In order to keep any kind of flow or tempo, the team must also learn to communicate constantly through vocalisation and gesticulation. This teaches them to work together as a team when playing offence, with everybody sharing the responsibility for keeping the disc alive.
Rotation: Mex Puzzle Drill can be very tiring, so regular breaks / multiple subs are recommended. Rolling subs can be waiting to be tagged in near the clearing cones, or the drill can be played in short bursts (although ideally the offence works at a rate they can sustain indefinitely).
Mex Puzzle Drill at Brighton City trials, 2015
Mex Huck Drill
Focus: Long throwing from motion, Breaking the force
Players set up in a rhombus, first cut goes from the open to the break side, the other cutters follow the triangle rotation – break side player goes deep, deep/forward player comes under to the open side. If the break pass is thrown, the under cutter turns to go deep, and the deep cutter turns to come under.
Catcher of the break pass throws long to the new deep cutter.
If the break pass is not thrown, cutters should improvise to provide a suitable backup option for the thrower – often the initial deep cutter is well placed / has good timing to come under for an open-side under pass, and then throw deep to the original break-side cutter.
If you want to expand on the Mex Huck Drill, consider adding defenders whilst also giving the cutters more freedom to choose the direction of rotation of the triangle. You can also change which cutter initiates the movement downfield – these modifications prevent players from simply ‘running through the motions’ – instead they should start with their hips facing the thrower, being ready to react to space as they see it being created. The setup/shape can also be rotated to create different angles – meaning the long thrower could receive the first pass moving towards as opposed to away from the end zone, or the disc movement could be changed to be lateral (a swinging drill) instead of downfield.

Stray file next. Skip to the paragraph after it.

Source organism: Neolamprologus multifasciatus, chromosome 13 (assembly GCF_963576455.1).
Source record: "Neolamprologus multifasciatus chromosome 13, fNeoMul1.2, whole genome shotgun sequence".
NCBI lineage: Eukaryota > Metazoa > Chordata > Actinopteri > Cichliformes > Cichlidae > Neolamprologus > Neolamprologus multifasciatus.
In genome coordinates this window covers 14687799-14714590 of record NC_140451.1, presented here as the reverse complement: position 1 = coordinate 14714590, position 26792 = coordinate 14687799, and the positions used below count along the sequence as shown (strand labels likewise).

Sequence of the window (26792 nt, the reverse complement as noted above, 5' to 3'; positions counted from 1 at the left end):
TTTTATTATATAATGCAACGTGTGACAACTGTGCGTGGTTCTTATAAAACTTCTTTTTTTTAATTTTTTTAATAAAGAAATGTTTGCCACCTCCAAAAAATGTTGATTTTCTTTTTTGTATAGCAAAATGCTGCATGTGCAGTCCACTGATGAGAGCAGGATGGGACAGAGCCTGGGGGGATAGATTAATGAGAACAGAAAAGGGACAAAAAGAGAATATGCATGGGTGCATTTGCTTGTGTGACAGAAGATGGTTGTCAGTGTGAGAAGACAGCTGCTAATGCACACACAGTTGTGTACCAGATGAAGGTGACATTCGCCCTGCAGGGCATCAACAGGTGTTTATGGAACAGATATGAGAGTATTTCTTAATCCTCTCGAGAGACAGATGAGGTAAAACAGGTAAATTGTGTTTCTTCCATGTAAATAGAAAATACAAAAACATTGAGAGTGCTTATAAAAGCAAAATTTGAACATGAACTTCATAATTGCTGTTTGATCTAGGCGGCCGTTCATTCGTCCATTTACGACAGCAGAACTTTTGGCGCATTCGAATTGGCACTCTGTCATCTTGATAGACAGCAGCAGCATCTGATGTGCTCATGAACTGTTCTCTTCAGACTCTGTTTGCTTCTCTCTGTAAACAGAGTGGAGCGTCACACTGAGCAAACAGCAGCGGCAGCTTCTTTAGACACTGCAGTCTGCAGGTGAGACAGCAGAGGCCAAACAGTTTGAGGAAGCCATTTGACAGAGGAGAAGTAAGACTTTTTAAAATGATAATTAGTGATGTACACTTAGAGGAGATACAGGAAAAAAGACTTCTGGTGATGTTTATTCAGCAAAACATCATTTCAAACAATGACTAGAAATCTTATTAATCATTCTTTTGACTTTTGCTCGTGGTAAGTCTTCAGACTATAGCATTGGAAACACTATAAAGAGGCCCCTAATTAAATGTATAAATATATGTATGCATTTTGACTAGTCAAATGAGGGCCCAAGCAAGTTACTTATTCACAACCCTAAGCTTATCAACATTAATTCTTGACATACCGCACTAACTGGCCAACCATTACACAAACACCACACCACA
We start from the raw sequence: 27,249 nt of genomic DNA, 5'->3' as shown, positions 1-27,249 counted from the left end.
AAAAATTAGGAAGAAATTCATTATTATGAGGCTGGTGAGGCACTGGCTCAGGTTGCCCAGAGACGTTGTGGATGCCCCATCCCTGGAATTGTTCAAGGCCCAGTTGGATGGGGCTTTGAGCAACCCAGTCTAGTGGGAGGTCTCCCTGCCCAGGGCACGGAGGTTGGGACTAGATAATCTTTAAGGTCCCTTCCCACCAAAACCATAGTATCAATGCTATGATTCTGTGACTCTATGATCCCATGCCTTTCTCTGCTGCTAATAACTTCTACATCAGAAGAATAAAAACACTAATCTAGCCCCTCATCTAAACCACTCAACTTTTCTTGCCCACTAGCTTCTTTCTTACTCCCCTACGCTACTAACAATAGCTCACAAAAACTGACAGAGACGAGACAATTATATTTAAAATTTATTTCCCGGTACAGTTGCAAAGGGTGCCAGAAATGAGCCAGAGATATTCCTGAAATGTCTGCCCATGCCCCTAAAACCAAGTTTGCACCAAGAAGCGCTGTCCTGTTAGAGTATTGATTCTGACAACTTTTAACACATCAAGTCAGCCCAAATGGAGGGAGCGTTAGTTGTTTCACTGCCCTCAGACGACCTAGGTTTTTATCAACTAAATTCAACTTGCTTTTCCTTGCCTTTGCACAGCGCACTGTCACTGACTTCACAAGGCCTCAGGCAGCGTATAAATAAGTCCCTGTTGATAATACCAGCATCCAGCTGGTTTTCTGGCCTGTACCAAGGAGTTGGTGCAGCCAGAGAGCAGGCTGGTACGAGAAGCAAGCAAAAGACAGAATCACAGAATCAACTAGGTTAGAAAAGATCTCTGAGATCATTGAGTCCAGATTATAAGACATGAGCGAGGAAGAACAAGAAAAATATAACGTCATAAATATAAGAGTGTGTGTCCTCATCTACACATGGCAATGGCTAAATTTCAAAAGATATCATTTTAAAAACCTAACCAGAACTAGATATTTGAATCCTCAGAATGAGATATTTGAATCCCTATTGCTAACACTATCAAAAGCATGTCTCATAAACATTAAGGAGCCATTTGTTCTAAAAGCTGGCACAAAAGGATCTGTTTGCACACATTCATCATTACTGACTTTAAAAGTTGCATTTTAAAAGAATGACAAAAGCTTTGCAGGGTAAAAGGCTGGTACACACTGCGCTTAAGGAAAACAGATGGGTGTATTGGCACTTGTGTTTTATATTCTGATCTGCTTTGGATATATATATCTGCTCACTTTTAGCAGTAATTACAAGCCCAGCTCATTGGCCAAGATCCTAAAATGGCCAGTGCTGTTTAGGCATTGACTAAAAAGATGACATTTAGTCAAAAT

Rotation: New player becomes force, force becomes break-thrower, break-thrower becomes long thrower (starts open side), long thrower becomes deep-to-under cutter (starts deep), deep-to-under cutter becomes under-to-deep cutter (starts break side), under-to-deep cutter joins the queue.
Mex Huck Drill at City trials 2015
Variation – using open side if no break
Focus: Identifying space, throwing skill
Flags is a simple game which adds training elements to a throw around. It will expose your weaknesses and challenge your strengths. Set out two flags (markers – water bottles are good) a few yards apart, one directly downwind of the other – these mark the goal line – the windier it is, the longer the goal line should be. The higher the skill of the players (and/or the lesser the wind), the narrower the goal line.